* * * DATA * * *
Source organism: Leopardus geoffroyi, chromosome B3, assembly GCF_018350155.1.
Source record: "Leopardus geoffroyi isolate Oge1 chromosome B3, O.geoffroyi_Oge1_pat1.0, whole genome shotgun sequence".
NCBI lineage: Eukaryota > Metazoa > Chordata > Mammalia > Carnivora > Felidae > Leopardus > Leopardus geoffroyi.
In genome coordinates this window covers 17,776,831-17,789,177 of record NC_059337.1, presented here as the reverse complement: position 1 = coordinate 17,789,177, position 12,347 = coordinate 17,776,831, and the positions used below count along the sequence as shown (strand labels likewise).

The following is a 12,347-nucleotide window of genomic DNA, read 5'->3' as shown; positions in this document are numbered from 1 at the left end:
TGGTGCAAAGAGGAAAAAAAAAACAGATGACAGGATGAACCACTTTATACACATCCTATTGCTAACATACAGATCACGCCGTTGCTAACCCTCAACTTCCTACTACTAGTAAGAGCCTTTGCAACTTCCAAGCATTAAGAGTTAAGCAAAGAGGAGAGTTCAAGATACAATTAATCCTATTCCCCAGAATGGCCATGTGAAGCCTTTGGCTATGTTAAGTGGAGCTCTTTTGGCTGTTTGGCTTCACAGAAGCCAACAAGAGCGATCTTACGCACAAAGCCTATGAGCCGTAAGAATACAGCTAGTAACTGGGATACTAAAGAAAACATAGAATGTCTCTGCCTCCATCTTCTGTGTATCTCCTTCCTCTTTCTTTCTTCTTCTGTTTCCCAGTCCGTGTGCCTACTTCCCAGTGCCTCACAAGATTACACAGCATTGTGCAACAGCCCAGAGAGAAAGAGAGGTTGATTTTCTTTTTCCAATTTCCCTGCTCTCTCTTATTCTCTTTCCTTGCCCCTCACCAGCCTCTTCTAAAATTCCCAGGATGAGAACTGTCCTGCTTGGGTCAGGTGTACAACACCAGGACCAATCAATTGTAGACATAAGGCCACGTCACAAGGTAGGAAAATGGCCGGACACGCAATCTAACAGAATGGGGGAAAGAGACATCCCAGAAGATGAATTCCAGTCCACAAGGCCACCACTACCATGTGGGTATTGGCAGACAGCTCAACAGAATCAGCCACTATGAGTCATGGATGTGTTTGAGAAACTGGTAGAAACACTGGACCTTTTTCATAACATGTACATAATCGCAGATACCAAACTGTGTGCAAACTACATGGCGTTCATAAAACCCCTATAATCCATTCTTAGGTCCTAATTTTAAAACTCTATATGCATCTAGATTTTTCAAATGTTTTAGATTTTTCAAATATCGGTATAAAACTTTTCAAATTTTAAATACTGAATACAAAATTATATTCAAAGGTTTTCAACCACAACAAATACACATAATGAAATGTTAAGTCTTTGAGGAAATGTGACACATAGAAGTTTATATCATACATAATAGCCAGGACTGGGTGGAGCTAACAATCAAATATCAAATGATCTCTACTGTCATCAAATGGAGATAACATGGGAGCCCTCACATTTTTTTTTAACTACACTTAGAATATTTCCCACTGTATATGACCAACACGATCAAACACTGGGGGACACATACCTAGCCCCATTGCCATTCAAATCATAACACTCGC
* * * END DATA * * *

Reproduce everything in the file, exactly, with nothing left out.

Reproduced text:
Source organism: Leopardus geoffroyi, chromosome B3, assembly GCF_018350155.1.
Source record: "Leopardus geoffroyi isolate Oge1 chromosome B3, O.geoffroyi_Oge1_pat1.0, whole genome shotgun sequence".
NCBI lineage: Eukaryota > Metazoa > Chordata > Mammalia > Carnivora > Felidae > Leopardus > Leopardus geoffroyi.
In genome coordinates this window covers 17,776,831-17,789,177 of record NC_059337.1, presented here as the reverse complement: position 1 = coordinate 17,789,177, position 12,347 = coordinate 17,776,831, and the positions used below count along the sequence as shown (strand labels likewise).

The following is a 12,347-nucleotide window of genomic DNA, read 5'->3' as shown; positions in this document are numbered from 1 at the left end:
TGGTGCAAAGAGGAAAAAAAAAACAGATGACAGGATGAACCACTTTATACACATCCTATTGCTAACATACAGATCACGCCGTTGCTAACCCTCAACTTCCTACTACTAGTAAGAGCCTTTGCAACTTCCAAGCATTAAGAGTTAAGCAAAGAGGAGAGTTCAAGATACAATTAATCCTATTCCCCAGAATGGCCATGTGAAGCCTTTGGCTATGTTAAGTGGAGCTCTTTTGGCTGTTTGGCTTCACAGAAGCCAACAAGAGCGATCTTACGCACAAAGCCTATGAGCCGTAAGAATACAGCTAGTAACTGGGATACTAAAGAAAACATAGAATGTCTCTGCCTCCATCTTCTGTGTATCTCCTTCCTCTTTCTTTCTTCTTCTGTTTCCCAGTCCGTGTGCCTACTTCCCAGTGCCTCACAAGATTACACAGCATTGTGCAACAGCCCAGAGAGAAAGAGAGGTTGATTTTCTTTTTCCAATTTCCCTGCTCTCTCTTATTCTCTTTCCTTGCCCCTCACCAGCCTCTTCTAAAATTCCCAGGATGAGAACTGTCCTGCTTGGGTCAGGTGTACAACACCAGGACCAATCAATTGTAGACATAAGGCCACGTCACAAGGTAGGAAAATGGCCGGACACGCAATCTAACAGAATGGGGGAAAGAGACATCCCAGAAGATGAATTCCAGTCCACAAGGCCACCACTACCATGTGGGTATTGGCAGACAGCTCAACAGAATCAGCCACTATGAGTCATGGATGTGTTTGAGAAACTGGTAGAAACACTGGACCTTTTTCATAACATGTACATAATCGCAGATACCAAACTGTGTGCAAACTACATGGCGTTCATAAAACCCCTATAATCCATTCTTAGGTCCTAATTTTAAAACTCTATATGCATCTAGATTTTTCAAATGTTTTAGATTTTTCAAATATCGGTATAAAACTTTTCAAATTTTAAATACTGAATACAAAATTATATTCAAAGGTTTTCAACCACAACAAATACACATAATGAAATGTTAAGTCTTTGAGGAAATGTGACACATAGAAGTTTATATCATACATAATAGCCAGGACTGGGTGGAGCTAACAATCAAATATCAAATGATCTCTACTGTCATCAAATGGAGATAACATGGGAGCCCTCACATTTTTTTTTAACTACACTTAGAATATTTCCCACTGTATATGACCAACACGATCAAACACTGGGGGACACATACCTAGCCCCATTGCCATTCAAATCATAACACTCGC